Research

The group Scientific Computing conducts research on high performance storage systems, energy efficiency, and simulation of cluster infrastructure. We have expertise in parallel programming and environmental modeling.

More information about specific projects and our publications can be found in the navigation bar on the left.

High Performance Input/Output

In high performance computing it is important to consider I/O capacity and bandwidth. A multitude of cluster file systems exist, each with different requirements, interfaces and behaviors. Benchmarks are used to evaluate their performance characteristics for specific use cases. However, due to the fact that the performance of file systems usually depends on the used access patterns it is difficult to compare them with each other. While storing large amounts of data is usually unproblematic, storing a large number of files poses another challenge, because of the associated management overhead. Some applications produce billions of files, pushing file systems to their limits. One important factor are file system semantics which can affect the overall performance heavily. The group's focus lies on evaluating their effects and proposing new strategies with regards to these semantics.

Within the Marie Curie Initial Training Network “SCALing by means of Ubiquitous Storage” (SCALUS) our focus is the problem of deduplication. Deduplication provides mechanisms that save storage space by storing blocks with the same content only once. These mechanisms permit to reduce the needed storage space and to increase the available bandwidth, because less data needs to be transferred between the source and the target. Nevertheless, deduplication is expensive in terms of calculation, which is why we want to benefit from hardware accelerators (FPGAs and/or GPUs) in order to reduce the time spent for calculation. The vision of SCALUS is to deliver the foundation for ubiquitous storage systems, which can be scaled in arbitrary directions (capacity, performance, distance and security).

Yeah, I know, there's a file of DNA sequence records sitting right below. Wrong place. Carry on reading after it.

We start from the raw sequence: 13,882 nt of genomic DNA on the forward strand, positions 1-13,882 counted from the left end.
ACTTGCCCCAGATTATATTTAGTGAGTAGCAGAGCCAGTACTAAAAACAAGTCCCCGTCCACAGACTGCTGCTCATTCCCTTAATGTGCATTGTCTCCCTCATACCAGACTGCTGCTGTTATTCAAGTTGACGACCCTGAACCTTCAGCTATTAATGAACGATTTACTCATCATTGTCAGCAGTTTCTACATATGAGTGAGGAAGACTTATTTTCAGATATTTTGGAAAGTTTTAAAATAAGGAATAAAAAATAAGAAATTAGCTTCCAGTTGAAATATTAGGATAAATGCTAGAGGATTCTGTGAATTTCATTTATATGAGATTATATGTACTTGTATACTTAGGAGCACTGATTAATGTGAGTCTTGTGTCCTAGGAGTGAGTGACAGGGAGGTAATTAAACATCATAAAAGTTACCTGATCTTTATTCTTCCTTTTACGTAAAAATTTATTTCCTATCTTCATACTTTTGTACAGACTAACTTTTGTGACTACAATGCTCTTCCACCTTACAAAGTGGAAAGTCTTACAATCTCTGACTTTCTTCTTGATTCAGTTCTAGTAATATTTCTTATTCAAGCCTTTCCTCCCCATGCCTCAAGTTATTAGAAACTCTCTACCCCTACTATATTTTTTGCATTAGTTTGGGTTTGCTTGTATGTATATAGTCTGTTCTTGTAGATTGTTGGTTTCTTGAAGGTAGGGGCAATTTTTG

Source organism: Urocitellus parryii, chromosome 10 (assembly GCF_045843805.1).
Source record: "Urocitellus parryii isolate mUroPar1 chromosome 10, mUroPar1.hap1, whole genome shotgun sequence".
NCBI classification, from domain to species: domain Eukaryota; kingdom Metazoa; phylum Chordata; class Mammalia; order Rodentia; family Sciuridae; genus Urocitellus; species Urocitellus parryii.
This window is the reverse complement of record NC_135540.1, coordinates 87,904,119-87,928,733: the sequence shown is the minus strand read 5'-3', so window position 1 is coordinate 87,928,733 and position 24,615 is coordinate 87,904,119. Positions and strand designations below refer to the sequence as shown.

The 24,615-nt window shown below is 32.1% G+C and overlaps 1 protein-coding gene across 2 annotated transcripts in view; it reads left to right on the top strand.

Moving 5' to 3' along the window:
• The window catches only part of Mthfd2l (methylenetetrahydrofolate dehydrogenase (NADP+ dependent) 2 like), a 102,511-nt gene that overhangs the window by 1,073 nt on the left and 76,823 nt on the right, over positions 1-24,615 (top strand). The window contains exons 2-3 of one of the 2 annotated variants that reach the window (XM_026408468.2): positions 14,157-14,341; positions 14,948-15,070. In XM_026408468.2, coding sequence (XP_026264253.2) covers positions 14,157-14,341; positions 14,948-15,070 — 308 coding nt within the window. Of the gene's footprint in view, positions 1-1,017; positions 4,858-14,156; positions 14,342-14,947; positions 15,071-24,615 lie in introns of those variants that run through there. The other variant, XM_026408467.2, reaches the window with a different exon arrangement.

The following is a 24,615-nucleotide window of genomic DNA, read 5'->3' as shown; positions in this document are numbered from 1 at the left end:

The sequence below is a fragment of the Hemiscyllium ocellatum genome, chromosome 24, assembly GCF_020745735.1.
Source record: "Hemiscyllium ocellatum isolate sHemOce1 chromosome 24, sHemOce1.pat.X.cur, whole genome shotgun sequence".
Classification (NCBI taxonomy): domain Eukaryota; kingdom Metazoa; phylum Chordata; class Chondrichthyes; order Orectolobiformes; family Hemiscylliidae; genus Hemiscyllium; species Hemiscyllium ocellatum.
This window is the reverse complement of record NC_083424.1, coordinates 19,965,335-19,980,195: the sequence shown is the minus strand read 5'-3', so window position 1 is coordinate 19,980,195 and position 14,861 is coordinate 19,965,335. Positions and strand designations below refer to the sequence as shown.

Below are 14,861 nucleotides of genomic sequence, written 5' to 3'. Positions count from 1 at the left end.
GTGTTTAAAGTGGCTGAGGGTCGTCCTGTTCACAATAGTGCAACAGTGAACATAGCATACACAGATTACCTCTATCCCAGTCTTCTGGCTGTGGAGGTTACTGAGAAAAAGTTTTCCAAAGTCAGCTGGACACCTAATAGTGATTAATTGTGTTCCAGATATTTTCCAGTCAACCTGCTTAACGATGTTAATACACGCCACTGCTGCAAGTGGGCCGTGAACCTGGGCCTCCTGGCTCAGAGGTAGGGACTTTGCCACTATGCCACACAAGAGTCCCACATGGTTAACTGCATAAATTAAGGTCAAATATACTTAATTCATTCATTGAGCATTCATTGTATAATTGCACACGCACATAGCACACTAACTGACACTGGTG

Climate simulations tend to produce huge amounts of data that needs to be held available for further research, data that needs to be handled efficiently both in terms of performance and storage space. As a part of the ICOMEX project funded by the DFG, we are researching the typical temporal and spatial I/O access patterns to determine what can be done to substantially improve the performance of climate data storage. As the climate data is also prone to include substantial amounts of redundancy, we are also researching ways to compress climate model data lossless beyond the compression ratios achieved by the current standard algorithms, which are already employed on a regular basis. It also remains to be seen whether such a compression scheme shows enough performance as a software implementation or if hardware acceleration using FPGAs is of advantage.

Contact: Dr. Michael Kuhn

Simulation of Distributed Systems

Understanding supercomputers architecture is important to assess observed application performance and to identify bottlenecks. Simulating application behavior on various systems with individual components enables to project performance on future systems. Furthermore, the impact of replacing parts of the system like I/O-subsystems with faster components can be analyzed in simulation. Simulation also allows to evaluate the impact of MPI-internal implementations without coding them into existing MPI libraries.